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Larrey, E.K.;  Pathak, R. Radiation-Induced Intestinal Normal Tissue Toxicity Protein Signatures. Encyclopedia. Available online: (accessed on 16 June 2024).
Larrey EK,  Pathak R. Radiation-Induced Intestinal Normal Tissue Toxicity Protein Signatures. Encyclopedia. Available at: Accessed June 16, 2024.
Larrey, Enoch K., Rupak Pathak. "Radiation-Induced Intestinal Normal Tissue Toxicity Protein Signatures" Encyclopedia, (accessed June 16, 2024).
Larrey, E.K., & Pathak, R. (2022, December 09). Radiation-Induced Intestinal Normal Tissue Toxicity Protein Signatures. In Encyclopedia.
Larrey, Enoch K. and Rupak Pathak. "Radiation-Induced Intestinal Normal Tissue Toxicity Protein Signatures." Encyclopedia. Web. 09 December, 2022.
Radiation-Induced Intestinal Normal Tissue Toxicity Protein Signatures

Radiation-induced toxicity to healthy/normal intestinal tissues, especially during radiotherapy, limits the radiation dose necessary to effectively eradicate tumors of the abdomen and pelvis. Although the pathogenesis of intestinal radiation toxicity is highly complex, understanding post-irradiation alterations in protein profiles can provide crucial insights that make radiotherapy safer and more efficient and allow for increasing the radiation dose during cancer treatment.

radiation enteropathy proteomics intestine biomarkers

1. Introduction

The intestine is one of the most radiation-sensitive organs, and the risk of damage to healthy/normal tissues surrounding a tumor that is targeted by radiotherapy is very high. Intestinal toxicity caused by radiotherapy, commonly known as radiation enteropathy [1][2][3], is a major but largely unaddressed problem for ~3.4 million radiation-treated cancer survivors in the United States (US). Despite recent progress in radiation delivery techniques, radiation enteropathy is a major dose-limiting factor during abdominal and pelvic radiation therapy [1][4][5]. This off-target damage is unavoidable due to the highly penetrating nature and uniform dose deposition per unit distance of X-rays and γ-rays, largely used in external beam radiation therapy, which is delivered in multiple fractions in cancer clinics.
Radiation enteropathy symptoms can appear within hours (early), weeks (acute), or even months or years (delayed or chronic) after radiotherapy [1]. Following radiotherapy, 60% to 80% of patients commonly develop acute clinical and histopathologic symptoms (e.g., diarrhea, abdominal pain, bloody stool, nausea, inflammatory cell infiltration, reduced crypt cell mitosis, and mucosal epithelial denudation and ulceration) [1][5]. While most acute symptoms resolve within 1 to 3 months after radiotherapy, about 90% of these patients suffer from permanent changes in bowel habits (particularly dysmotility and malabsorption). Of these, 50% experience substantial decreases in quality of life, and 10% to 15% develop life-threatening complications within 10 to 20 years after radiotherapy (e.g., submucosal fibrosis, vascular sclerosis, secondary cancer, bowel obstruction, and tissue necrosis) [1][5]. The chronic symptoms tend to be irreversible and progressive and generally have a poor prognosis [6]. Surgery is the preferred treatment option, but the mortality rate is high. Although chronic radiation enteropathy is more prevalent than inflammatory bowel disease [1], radiation enteropathy draws less attention because of false perceptions that it is not prevalent, the lack of multidisciplinary expertise required to treat these patients, and the absence of consensus on the treatment success rate [1].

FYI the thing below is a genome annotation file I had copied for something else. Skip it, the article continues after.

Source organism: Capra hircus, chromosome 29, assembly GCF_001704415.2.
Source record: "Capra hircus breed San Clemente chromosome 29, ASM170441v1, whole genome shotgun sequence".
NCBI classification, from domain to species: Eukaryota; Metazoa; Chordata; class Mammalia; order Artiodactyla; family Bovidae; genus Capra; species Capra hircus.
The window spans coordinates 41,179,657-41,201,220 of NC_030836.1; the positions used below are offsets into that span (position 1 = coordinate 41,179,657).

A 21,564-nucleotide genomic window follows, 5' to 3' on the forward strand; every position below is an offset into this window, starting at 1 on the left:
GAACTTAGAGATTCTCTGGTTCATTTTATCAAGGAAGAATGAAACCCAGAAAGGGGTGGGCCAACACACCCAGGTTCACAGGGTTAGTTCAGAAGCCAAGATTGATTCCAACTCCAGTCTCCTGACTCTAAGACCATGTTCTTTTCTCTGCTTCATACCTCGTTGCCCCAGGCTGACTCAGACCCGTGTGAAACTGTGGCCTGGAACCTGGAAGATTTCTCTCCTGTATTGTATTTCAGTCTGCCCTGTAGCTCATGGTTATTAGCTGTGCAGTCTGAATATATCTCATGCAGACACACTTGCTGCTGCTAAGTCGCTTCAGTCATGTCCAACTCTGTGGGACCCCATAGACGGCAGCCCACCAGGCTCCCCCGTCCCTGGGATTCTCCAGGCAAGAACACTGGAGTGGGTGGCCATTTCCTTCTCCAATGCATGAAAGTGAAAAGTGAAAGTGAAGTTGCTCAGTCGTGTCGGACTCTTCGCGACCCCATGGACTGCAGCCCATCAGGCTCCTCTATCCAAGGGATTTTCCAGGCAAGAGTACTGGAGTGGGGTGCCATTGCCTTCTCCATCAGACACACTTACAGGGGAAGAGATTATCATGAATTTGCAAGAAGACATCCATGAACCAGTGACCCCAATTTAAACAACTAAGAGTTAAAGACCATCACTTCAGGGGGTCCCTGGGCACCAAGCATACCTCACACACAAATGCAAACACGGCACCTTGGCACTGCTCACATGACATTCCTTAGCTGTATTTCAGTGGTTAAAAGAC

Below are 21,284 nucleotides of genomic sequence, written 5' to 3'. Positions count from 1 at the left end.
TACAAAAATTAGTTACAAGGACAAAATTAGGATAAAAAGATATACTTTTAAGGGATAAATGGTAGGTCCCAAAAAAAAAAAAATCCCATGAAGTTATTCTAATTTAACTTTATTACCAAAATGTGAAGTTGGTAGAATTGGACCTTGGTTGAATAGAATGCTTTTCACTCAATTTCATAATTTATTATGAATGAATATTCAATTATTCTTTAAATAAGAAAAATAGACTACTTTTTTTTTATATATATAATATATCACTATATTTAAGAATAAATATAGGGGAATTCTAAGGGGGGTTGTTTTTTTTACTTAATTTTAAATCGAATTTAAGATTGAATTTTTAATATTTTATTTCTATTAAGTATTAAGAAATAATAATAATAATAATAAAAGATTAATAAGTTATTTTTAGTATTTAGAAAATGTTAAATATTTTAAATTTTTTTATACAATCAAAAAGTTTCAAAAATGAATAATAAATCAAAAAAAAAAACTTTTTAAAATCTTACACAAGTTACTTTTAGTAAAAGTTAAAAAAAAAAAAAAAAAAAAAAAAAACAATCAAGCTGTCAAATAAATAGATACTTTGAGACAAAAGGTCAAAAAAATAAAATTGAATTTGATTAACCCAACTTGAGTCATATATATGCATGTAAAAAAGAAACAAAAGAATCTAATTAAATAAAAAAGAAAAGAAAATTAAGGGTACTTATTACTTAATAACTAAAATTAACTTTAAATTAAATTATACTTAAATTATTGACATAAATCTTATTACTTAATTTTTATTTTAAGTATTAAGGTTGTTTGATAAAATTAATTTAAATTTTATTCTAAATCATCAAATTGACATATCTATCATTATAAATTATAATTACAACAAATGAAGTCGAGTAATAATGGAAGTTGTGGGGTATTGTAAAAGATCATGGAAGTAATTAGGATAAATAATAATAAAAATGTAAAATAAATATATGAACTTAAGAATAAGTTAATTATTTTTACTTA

The pathogenesis of radiation enteropathy is not fully understood. It involves a complex network of cellular death, proliferation arrest, and/or activation. Acute radiation enteropathy involves apoptotic or mitotic loss of intestinal epithelial stem and transiently amplifying cells in the crypt region [7]. Crypt damage impairs the replacement of the mucosal epithelial surface, blunting villus height and diminishing barrier integrity. A compromised mucosal barrier impairs absorption and facilitates the invasion of luminal intestinal bacteria into the systemic circulation, increasing the risk of inflammation and sepsis. In contrast, chronic radiation enteropathy is thought to result from the proliferative arrest (senescence) of different cell types in the irradiated microenvironment as well as from changes in their function [1][7]. Functional changes may affect the secretion of soluble mediators (e.g., cytokines, chemokines, and growth factors), cell-cell interactions, profiles of cell-surface adhesion molecules, and cell trafficking, all of which are the consequences of altered protein expression [1][6][7].